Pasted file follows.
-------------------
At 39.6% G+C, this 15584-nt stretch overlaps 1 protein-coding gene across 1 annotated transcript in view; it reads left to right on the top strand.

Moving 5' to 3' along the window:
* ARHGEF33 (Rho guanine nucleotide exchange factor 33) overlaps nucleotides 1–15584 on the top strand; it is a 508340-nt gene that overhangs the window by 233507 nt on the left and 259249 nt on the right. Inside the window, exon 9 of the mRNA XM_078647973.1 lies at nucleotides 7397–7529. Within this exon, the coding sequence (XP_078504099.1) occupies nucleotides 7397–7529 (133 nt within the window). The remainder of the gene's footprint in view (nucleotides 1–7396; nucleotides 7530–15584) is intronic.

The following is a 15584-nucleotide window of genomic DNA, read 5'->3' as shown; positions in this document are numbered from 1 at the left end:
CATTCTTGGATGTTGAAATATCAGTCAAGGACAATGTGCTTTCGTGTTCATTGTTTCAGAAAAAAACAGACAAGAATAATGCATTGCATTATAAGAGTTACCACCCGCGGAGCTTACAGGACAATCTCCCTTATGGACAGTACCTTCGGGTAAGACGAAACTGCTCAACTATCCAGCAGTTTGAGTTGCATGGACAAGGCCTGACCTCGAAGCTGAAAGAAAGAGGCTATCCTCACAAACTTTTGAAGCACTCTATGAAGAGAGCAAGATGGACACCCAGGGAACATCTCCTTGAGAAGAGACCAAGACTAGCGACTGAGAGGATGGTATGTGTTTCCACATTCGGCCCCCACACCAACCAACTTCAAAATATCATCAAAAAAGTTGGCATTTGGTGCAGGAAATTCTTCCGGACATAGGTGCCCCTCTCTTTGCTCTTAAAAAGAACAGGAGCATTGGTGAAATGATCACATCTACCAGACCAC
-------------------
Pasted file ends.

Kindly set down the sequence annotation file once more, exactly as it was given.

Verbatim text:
At 39.6% G+C, this 15584-nt stretch overlaps 1 protein-coding gene across 1 annotated transcript in view; it reads left to right on the top strand.

Moving 5' to 3' along the window:
* ARHGEF33 (Rho guanine nucleotide exchange factor 33) overlaps nucleotides 1–15584 on the top strand; it is a 508340-nt gene that overhangs the window by 233507 nt on the left and 259249 nt on the right. Inside the window, exon 9 of the mRNA XM_078647973.1 lies at nucleotides 7397–7529. Within this exon, the coding sequence (XP_078504099.1) occupies nucleotides 7397–7529 (133 nt within the window). The remainder of the gene's footprint in view (nucleotides 1–7396; nucleotides 7530–15584) is intronic.

The following is a 15584-nucleotide window of genomic DNA, read 5'->3' as shown; positions in this document are numbered from 1 at the left end:
CATTCTTGGATGTTGAAATATCAGTCAAGGACAATGTGCTTTCGTGTTCATTGTTTCAGAAAAAAACAGACAAGAATAATGCATTGCATTATAAGAGTTACCACCCGCGGAGCTTACAGGACAATCTCCCTTATGGACAGTACCTTCGGGTAAGACGAAACTGCTCAACTATCCAGCAGTTTGAGTTGCATGGACAAGGCCTGACCTCGAAGCTGAAAGAAAGAGGCTATCCTCACAAACTTTTGAAGCACTCTATGAAGAGAGCAAGATGGACACCCAGGGAACATCTCCTTGAGAAGAGACCAAGACTAGCGACTGAGAGGATGGTATGTGTTTCCACATTCGGCCCCCACACCAACCAACTTCAAAATATCATCAAAAAAGTTGGCATTTGGTGCAGGAAATTCTTCCGGACATAGGTGCCCCTCTCTTTGCTCTTAAAAAGAACAGGAGCATTGGTGAAATGATCACATCTACCAGACCAC